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So today we’re talking with cardiologist, Dr. Adam Splaver from NanoHealth Associates, to understand the connection between heart disease and diabetes, and what you can do to reduce your risk.
What is Heart Disease?
Heart disease, often referred to as “cardiovascular disease,” is a series of diseases involving the heart (‘cardio’) and blood vessels (‘vascular’). The cardiovascular system’s job is to ensure healthy circulation of blood to the body.
The heart pumps oxygen-rich blood through the arteries out to all the tissues in the body. The veins then take the depleted blood back to the heart for replenishing.
If this process is hindered, the cells will not receive the resources then need to function optimally – oxygen and nutrients. And if they don’t receive these valuable resources, everything from tissue damage to a heart attack may occur.
Amplified Heart Disease Risk with Type 2 Diabetes and Prediabetes
According to Dr. Splaver, “people with diabetes have a higher risk of cardiovascular disease because of the microvascular damage that it causes. Diabetes is known to cause damage to the tiniest of vessels of the body, thereby “gumming up” the works to get vital nutrients to the organs these vessels supply.”
“For this reason, people with diabetes are known to have just as much risk for atherosclerotic cardiovascular events as a person who has already had one of these events. The type of events we’re talking about here are stroke, heart attack or other end-organ ischemic (low/no blood flow) events,” adds Dr. Splaver.
Why is your risk of heart disease amplified with diabetes or prediabetes?
It’s due to the higher-than-normal blood glucose levels, which is why it is so critical to get your levels down within a normal healthy range.
“Simply put, higher-than-normal levels, “gums up” the works, leading to endothelial dysfunction and damage to the lining of the blood vessels, leading to clotting them off,” says Dr. Splaver.
And here’s the thing: the damage to vessels begins in prediabetes!
“Prediabetes, metabolic syndrome, insulin resistance and diabetes, call it what you may, they are all on a continuum and its not an all-or-none type of event,” says Dr. Splaver. “As blood sugars rise, more blood vessels become damaged.”
Yes, unfortunately, diabetic complications are very real, and it doesn’t help to stick your head in the sand and ignore them.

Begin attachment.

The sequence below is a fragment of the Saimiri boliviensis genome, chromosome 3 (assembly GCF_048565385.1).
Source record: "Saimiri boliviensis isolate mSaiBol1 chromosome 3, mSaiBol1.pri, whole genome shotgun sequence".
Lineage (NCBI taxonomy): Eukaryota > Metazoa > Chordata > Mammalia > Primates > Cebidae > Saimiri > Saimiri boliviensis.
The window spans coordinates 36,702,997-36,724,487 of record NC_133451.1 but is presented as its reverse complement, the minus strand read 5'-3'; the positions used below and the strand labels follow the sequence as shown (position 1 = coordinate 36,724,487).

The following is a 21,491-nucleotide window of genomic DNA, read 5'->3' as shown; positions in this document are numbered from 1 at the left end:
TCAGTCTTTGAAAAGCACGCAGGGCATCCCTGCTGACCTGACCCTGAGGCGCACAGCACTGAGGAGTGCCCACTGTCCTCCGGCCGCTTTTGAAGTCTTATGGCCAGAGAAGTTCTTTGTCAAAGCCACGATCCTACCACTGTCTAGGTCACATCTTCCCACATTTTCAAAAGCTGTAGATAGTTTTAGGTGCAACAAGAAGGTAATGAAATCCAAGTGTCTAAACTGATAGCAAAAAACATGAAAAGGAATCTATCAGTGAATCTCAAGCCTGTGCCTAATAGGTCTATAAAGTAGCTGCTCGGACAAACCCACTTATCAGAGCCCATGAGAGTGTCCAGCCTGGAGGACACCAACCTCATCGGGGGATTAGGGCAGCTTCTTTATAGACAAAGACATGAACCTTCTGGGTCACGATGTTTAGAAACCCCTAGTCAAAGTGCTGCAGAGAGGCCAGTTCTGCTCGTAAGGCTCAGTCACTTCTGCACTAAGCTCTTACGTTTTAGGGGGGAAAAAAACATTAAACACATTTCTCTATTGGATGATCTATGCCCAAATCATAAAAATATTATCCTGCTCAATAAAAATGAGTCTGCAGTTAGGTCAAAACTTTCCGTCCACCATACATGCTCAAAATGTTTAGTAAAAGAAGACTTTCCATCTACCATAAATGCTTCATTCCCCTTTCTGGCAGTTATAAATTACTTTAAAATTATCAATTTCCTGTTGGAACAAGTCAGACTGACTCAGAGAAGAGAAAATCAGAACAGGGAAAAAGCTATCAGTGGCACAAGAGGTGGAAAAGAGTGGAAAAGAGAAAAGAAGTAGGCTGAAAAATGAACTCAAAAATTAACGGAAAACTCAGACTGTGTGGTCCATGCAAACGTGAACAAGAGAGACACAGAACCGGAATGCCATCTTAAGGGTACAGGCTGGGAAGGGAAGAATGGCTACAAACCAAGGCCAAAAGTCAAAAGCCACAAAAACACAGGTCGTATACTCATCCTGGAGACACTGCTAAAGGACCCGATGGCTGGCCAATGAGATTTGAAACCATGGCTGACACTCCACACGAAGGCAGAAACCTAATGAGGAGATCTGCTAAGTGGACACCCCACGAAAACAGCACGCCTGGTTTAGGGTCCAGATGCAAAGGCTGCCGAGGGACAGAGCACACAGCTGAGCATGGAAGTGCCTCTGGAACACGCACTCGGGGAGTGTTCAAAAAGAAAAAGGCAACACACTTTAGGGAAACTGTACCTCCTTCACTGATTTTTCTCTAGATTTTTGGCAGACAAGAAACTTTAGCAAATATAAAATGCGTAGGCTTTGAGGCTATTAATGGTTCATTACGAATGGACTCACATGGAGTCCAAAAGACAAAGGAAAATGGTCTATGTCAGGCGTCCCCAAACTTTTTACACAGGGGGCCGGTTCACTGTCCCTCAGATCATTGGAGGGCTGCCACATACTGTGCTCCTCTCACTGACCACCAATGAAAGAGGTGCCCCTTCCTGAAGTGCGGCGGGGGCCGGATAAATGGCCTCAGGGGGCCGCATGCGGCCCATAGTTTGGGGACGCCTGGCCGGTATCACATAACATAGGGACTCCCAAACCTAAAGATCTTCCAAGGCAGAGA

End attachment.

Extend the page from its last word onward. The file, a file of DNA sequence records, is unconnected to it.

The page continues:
If you have type 2 diabetes, you can be proactive and make diet and lifestyle changes to lower your numbers and improve your health.
And since cardiovascular damage can begin long before you have a type 2 diabetes diagnosis – our prediabetic readers, take note of this info: get proactive about changing your diet and lifestyle right away – the more you improve your health, the more you lower your risk of negative consequences occurring in future.
Heart Disease Events & Types Explained
There are different types of heart failure but overall, heart failure occurs when the heart isn’t strong enough to pump enough blood to meet the body’s needs.
- shortness of breath
- swollen legs or ankles (or sometimes other areas of the body)
- and rapid heartbeat
If you experience these symptoms, seek medical advice for diagnosis and treatment.
A heart attack occurs when there is a blockage of the blood flow to the heart.
Symptoms of a heart attack can differ from person to person, so just because you have the symptom does not necessarily mean you are having a heart attack. Also note that it is possible to not have these symptoms and still have a heart attack.
Still, if you are experiencing any of the following, seek help immediately:
- Chest pain
- Shortness of breath
- Numbness, tingling, pain or coldness in arms or legs
- Pain in the neck, jaw, throat, abdomen or back
A stroke occurs when the blood vessels feeding the brain become blocked. A stroke can cause brain death within minutes and should be treated immediately.
Stroke symptoms may include:
- Facial drooping
- Weakness on one side of the body – face, arms, or legs
- Difficulty speaking or slurring words
- Dizziness, loss of balance or coordination
If any of these are happening, seek emergency medical attention immediately.
Coronary Heart Disease (CHD)
Coronary heart disease happens when your coronary arteries get narrower, often due to plaque build-up, and reduce the blood flow to the heart.
Coronary heart disease can range from no symptoms, to shortness of breath, to chest pain, to a heart attack.
Peripheral Artery Disease (PAD)
This results from atherosclerosis and results in decreased blood flow to the arms or legs.
People with diabetes frequently have problems in hands and feet already, due to neuropathy, so unfortunately, PAD can increase extremity pain.
There are various types of angina.
Angina is not a disease in itself but a symptom of an underlying heart problem, usually coronary heart disease.
- chest pain or discomfort
- pressure or squeezing in your chest
- discomfort in your shoulders, arms, neck, jaw, or back